- US Online Poker
- US Online Casinos
- US Online Sports Betting
The shuttering in Nevada follows Ultimate’s September exit from New Jersey and appears to effectively mark the end of Station Casinos’ foray into regulated online poker and casino games.
The company continues to see potential in mobile sports betting and social gaming, per comments made yesterday by Station CFO and SVP Mark Falcone.
California’s Graton Resort is operated by a partnership of Station and the Federated Indians of Graton Rancheria. That partnership was expected to serve as Stations’ entry point into the California online poker market.
While Station certainly reserves the right to reopen their online poker operations in California, shuttering Nevada sends a clear signal that the company does not expect to be up and running in California at any point in the near term.
Station’s exit from the online poker space effectively removes a relatively powerful, extremely motivated voice from the debate over online poker in California.
On face, that’s a net negative for supporters of regulated online poker in California. But it’s harder to argue that Station’s exit will tip the scales to a degree likely to change the course of regulation.
Nevada’s cash game market share was split about 60-40 between Ultimate Poker and WSOP NV (on a good day for UP).
I’d expect WSOP to move aggressively with promotions and other outreach to capture as much of that departing traffic as possible, even though much of it likely represents a duplication of their player base.
But no matter how aggressive WSOP is, it’s highly unlikely that we won’t see some leakage, meaning that UP’s departure will result in a net loss for the Nevada market.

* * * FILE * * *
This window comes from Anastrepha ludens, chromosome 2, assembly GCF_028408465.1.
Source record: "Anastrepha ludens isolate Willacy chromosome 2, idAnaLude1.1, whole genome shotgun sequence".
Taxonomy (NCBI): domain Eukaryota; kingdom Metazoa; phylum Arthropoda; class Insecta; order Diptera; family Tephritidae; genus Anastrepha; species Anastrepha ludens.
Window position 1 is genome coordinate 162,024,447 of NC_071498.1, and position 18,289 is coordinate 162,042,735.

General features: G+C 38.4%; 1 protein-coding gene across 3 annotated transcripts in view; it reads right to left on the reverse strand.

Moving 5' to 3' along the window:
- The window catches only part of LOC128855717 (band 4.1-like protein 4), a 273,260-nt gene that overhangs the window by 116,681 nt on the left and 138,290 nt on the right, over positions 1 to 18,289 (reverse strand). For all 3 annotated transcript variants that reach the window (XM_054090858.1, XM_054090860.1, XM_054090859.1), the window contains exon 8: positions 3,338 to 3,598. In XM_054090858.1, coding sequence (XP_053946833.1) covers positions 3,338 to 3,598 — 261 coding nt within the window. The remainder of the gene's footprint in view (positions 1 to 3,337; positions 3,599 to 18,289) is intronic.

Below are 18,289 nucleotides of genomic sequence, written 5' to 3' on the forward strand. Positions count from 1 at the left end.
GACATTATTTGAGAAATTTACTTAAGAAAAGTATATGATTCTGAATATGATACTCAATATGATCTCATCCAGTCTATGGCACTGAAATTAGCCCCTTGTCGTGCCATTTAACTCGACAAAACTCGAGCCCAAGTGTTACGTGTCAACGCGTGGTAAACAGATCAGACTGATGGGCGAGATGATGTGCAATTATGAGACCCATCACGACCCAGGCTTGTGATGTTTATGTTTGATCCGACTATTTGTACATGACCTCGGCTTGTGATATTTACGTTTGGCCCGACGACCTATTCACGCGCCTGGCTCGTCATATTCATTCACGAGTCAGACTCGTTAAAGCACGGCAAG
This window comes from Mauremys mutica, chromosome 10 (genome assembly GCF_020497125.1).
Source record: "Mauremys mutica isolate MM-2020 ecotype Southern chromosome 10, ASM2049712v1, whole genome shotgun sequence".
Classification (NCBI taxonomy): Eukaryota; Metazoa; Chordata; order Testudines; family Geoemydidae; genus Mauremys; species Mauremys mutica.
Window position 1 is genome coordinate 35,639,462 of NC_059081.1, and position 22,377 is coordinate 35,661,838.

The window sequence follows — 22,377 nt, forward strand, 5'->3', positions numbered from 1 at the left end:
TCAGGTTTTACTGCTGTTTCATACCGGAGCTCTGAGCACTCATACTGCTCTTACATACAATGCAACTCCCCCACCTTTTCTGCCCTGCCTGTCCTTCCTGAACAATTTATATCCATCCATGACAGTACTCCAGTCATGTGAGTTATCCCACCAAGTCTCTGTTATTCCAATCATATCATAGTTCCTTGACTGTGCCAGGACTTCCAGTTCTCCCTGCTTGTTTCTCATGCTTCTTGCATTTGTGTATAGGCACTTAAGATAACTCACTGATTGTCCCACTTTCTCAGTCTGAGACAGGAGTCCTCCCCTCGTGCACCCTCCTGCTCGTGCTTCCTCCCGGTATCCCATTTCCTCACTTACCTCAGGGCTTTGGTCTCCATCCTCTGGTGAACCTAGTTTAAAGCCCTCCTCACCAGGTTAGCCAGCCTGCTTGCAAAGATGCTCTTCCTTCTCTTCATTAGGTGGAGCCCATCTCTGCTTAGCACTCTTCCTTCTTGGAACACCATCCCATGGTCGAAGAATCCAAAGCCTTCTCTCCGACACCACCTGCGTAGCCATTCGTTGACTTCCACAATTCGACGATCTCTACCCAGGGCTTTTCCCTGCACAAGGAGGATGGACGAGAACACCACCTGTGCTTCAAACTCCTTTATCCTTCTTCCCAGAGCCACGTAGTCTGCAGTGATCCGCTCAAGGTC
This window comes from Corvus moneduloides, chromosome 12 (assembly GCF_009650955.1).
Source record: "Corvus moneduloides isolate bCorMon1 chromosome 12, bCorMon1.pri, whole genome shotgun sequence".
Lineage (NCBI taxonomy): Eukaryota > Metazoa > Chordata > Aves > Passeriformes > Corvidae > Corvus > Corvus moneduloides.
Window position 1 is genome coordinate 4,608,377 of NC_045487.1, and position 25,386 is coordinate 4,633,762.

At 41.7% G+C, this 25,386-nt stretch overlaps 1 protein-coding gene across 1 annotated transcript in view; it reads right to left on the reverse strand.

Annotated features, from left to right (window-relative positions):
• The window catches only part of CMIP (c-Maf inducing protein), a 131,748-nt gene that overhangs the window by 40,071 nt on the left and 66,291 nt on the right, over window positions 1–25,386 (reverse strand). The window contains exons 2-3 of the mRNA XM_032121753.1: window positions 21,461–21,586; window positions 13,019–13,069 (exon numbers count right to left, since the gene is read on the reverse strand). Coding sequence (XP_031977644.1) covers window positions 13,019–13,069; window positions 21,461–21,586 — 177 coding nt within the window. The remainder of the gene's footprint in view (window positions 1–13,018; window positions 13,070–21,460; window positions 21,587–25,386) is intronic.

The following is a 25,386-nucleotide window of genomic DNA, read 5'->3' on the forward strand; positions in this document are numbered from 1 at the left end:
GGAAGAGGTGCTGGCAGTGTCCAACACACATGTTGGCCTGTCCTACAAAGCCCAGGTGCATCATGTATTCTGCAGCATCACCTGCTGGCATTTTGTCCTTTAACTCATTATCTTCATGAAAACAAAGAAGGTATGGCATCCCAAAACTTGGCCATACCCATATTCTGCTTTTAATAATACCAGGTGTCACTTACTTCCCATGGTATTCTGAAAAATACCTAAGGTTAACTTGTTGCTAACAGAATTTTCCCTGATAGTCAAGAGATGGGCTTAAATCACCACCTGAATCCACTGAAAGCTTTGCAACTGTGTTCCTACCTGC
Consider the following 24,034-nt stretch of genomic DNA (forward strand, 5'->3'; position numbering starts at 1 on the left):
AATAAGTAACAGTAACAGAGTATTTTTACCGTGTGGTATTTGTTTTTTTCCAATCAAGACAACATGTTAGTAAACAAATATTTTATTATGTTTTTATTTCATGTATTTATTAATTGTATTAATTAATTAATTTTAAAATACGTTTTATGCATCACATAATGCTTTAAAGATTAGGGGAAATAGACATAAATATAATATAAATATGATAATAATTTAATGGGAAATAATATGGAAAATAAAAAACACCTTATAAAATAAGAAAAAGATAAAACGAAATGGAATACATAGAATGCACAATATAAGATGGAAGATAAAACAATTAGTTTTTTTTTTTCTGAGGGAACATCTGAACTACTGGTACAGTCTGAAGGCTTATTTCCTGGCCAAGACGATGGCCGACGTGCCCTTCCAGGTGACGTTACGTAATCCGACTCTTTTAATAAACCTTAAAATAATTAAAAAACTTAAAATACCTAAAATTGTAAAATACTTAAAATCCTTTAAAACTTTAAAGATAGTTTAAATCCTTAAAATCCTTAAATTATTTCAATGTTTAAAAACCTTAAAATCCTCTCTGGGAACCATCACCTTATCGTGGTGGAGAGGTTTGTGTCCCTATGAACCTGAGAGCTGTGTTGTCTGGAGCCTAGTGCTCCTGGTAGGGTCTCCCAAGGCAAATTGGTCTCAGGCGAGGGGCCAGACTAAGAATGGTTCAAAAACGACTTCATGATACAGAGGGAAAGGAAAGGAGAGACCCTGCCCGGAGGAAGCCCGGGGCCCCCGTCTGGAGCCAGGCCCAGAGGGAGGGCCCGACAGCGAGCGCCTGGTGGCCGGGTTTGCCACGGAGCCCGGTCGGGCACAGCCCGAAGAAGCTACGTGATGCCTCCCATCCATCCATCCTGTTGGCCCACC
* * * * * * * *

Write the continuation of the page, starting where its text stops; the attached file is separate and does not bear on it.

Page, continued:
As a side note, it’s a shame for both the New Jersey and Nevada markets that Ultimate wasn’t able to undertake a deal that saw customer accounts and balances transferred to a new operator.
It’s tough enough to get deposits in population-restricted markets, let alone under the payment processing conditions faced by NJ and NV. The market would be far better off if player balances stayed within the economy following a closure.
Another impact to the sad end of Ultimate’s tale in Nevada: would-be operators will now think long and hard before developing an online gambling platform in-house.
While Ultimate’s fate wasn’t wholly a result of their software platform, the platform clearly deserves a plurality (if not a majority) of the blame for Ultimate’s performance in Nevada and New Jersey.
Rightly or wrongly, Ultimate’s experience is likely to become a cautionary tale for operators going forward about the potential hazards of reinventing the iGaming wheel.
I’d argue that chalking Ultimate’s end up to platform problems is a bit too simple.
There’s also the cold reality that underpins population-restricted markets: they can only support so many operators.
It was, in many views, inevitable that Nevada would eventually reduce to a single major online poker site, simply because that’s arguably all the state’s population can support.
Further closures and consolidation are likely in New Jersey for the same reason.
It’s tempting to accept that fact and then issue nearly limitless licenses to operate online regardless, reasoning that competition will sort things out.
But that approach has serious implications for the long-term viability of an online poker market (as we’re now seeing in NJ) and for the public image of regulated online gambling at large (stories of shuttered operators don’t exactly beget optimism and political support).
The lesson learned: lawmakers and regulators need to more carefully consider demand when structuring the licensing system.